May 3, 2017
Jim Harris Managing Editor Arkansas Wildlife Magazine
Turkey hunters in The Natural State checked 10,066 birds during the recently concluded season in April. This year’s season featured 16 days for all hunters and two more days at the front end of the season for the annual statewide youth turkey hunt. The regular season also features an earlier start, by five days, from the 2016 season, but leaving no quiet period between the end of the youth hunt and the beginning of the regular season.
Last year, hunters harvested 11,853 turkeys.
“We were expecting the harvest to be down a little because we’ve had fairly poor hatches the last couple of years,” said Brad Carner, the Arkansas Game and Fish Commission’s chief of wildlife management.
Youth hunters checked 958 birds, down from the 1,336 birds checked during 2016. However, unexpected complications with a new checking system affected the ability to check birds during the youth hunt and first day of the regular season. Some youth hunters had trouble reporting their turkeys via telephone checking because the system for reporting required a conservation ID number, which hunters under age 16 aren’t required to have, Carner said. Youth were able to check turkeys through online and the AGFC’s smartphone app, however. After correcting the phone system checking for youth, some glitches arose for adults trying the check game on opening Monday, but that problem was corrected quickly, Carner said.
Some hunters who couldn’t check birds over the first three days eventually called in over the next few days, he said. The total harvest likely exceeded the 10,066 birds, but “we don’t know how many we missed with the first weekend glitches in the checking system,” Carner said.
Jason Honey, the AGFC’s turkey program coordinator, said the AGFC listened to hunters’ urgings last year to move the opening of turkey season a week earlier than last year’s opening day. To mitigate the effect on the harvest, however, the AGFC went with a Monday opening day, coming immediately after the close of the statewide youth hunt. Last year, there were five non-hunted days between the end of the two-day youth hunt and the opening of the regular season.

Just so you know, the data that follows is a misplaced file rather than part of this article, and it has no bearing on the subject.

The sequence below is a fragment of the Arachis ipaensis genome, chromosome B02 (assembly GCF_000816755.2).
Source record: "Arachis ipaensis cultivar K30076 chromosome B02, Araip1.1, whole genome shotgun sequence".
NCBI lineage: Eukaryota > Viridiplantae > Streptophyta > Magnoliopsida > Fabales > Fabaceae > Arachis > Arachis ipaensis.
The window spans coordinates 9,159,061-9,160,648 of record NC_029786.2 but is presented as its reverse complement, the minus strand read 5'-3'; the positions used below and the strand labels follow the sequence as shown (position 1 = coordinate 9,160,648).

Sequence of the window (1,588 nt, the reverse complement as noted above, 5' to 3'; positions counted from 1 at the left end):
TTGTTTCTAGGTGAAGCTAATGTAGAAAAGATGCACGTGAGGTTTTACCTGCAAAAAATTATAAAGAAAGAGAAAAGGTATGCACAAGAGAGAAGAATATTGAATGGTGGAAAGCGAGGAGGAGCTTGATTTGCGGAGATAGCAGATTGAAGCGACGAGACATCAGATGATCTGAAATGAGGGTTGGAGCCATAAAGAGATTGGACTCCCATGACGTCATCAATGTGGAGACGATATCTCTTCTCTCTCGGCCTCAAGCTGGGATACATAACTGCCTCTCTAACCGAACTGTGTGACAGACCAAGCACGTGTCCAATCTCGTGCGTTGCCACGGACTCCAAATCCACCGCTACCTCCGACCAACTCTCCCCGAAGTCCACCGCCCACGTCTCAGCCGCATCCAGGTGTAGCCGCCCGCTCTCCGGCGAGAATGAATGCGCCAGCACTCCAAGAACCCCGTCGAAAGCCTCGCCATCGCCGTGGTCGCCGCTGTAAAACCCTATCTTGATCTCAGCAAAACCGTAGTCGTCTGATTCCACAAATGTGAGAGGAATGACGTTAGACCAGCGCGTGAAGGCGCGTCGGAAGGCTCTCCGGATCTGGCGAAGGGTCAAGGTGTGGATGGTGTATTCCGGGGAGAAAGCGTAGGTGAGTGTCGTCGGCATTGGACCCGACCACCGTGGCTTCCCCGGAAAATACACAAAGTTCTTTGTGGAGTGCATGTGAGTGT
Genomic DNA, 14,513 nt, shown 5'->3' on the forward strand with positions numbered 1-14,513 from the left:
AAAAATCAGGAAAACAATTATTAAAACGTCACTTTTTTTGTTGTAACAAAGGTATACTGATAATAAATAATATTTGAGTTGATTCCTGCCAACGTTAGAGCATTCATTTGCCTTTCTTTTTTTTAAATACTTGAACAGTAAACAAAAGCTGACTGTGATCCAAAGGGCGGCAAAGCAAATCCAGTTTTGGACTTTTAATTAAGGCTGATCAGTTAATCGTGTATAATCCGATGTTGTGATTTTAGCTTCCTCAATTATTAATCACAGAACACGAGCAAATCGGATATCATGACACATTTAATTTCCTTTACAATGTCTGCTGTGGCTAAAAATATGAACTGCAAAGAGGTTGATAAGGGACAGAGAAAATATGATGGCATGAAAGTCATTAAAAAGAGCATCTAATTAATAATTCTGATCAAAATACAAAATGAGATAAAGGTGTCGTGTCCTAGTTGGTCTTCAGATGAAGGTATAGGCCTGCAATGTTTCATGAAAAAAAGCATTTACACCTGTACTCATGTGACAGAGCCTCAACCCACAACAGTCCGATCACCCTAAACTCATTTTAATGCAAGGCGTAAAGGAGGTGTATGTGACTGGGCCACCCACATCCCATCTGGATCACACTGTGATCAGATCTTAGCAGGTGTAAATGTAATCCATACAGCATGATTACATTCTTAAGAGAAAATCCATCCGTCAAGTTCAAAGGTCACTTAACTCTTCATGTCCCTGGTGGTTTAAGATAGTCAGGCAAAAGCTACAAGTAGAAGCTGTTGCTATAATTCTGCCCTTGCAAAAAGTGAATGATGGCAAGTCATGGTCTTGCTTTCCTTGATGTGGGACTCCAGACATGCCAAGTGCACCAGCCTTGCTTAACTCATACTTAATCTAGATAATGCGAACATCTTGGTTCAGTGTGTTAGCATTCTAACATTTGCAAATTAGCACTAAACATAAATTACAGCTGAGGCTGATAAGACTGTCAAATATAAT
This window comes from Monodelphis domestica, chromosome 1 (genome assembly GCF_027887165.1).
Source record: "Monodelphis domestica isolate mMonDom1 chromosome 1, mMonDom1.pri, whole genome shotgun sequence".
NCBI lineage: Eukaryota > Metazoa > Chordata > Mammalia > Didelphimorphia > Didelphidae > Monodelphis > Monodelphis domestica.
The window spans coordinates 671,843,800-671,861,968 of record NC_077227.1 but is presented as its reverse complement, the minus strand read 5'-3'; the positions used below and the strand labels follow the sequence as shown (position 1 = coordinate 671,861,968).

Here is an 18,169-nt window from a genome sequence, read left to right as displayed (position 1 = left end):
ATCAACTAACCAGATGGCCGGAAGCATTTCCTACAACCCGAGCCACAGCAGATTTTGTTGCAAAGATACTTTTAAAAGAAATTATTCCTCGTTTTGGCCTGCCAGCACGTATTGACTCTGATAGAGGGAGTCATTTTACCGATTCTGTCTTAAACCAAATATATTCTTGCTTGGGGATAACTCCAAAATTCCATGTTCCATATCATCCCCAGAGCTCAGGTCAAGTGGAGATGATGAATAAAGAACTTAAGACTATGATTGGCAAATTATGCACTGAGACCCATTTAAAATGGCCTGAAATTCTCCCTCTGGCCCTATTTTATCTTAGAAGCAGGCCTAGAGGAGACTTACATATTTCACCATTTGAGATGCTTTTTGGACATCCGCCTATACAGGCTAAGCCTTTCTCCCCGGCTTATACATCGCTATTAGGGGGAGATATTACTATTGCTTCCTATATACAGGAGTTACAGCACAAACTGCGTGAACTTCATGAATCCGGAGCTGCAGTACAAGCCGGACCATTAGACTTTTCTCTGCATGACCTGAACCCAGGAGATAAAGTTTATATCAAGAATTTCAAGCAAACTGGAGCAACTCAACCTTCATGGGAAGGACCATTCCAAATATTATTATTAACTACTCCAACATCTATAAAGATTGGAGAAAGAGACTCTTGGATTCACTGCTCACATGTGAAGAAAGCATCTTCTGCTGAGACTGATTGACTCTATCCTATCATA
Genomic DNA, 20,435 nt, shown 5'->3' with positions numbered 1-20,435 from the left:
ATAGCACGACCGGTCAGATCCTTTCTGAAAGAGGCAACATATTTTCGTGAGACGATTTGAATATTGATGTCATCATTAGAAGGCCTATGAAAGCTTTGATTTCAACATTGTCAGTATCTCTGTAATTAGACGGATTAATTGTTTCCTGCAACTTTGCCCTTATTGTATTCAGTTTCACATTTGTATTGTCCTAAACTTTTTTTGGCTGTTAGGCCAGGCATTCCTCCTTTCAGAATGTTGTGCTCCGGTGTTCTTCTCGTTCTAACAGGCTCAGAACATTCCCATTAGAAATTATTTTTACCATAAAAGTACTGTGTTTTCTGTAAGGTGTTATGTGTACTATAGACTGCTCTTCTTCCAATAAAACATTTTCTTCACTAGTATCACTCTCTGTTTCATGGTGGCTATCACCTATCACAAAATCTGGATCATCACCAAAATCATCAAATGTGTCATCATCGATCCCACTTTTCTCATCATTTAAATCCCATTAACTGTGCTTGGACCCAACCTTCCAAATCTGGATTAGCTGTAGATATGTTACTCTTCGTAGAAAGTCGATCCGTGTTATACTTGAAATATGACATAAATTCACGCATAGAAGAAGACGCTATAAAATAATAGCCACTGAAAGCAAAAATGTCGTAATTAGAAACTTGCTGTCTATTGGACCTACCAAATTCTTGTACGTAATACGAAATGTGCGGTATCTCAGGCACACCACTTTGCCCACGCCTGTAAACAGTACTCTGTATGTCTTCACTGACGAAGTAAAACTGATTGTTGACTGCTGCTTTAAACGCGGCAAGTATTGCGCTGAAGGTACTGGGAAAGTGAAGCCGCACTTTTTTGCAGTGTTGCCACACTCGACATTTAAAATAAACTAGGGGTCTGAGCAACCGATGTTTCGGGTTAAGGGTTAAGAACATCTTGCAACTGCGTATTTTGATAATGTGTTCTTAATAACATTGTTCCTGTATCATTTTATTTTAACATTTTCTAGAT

A restriction on hunting jakes, or juvenile male turkeys, now in its seventh year, appears to be helping population numbers, allowing the jakes to grow into 2-year-old birds. But ultimately, overall numbers depend on a good overall hatch, Carner said, and the AGFC biologists have seen reproductive results drop recently in state.
“We depend on a great hatch to get the jakes on the ground,” Carner said. “We’re two years into a three-year research project to monitor survival of jakes. We have put transmitters on jakes and we’re monitoring the survival of those as they hopefully move into adult age classes.
“We’re monitoring that now and we’re just about halfway through, so it will be a year or two before we have final results.”
Arkansas’s turkey harvest reached a record total of 19,947 birds in 2003 before steadily declining to fewer than 7,000 birds harvested in 2011. To combat the decline, the Game and Fish Commission implemented a more conservative turkey season, setting a shorter season with a later opening date. Another major change was the 2011 adoption of the no-jakes regulation, which prohibited adult hunters from harvesting juvenile male turkeys.
Weather conditions typically have a significant effect on turkey harvest, and hunters saw mostly favorable conditions throughout much of the 2017 season, with the exception of rainy and cool weather during part of the final weekend of hunting on April 22-23.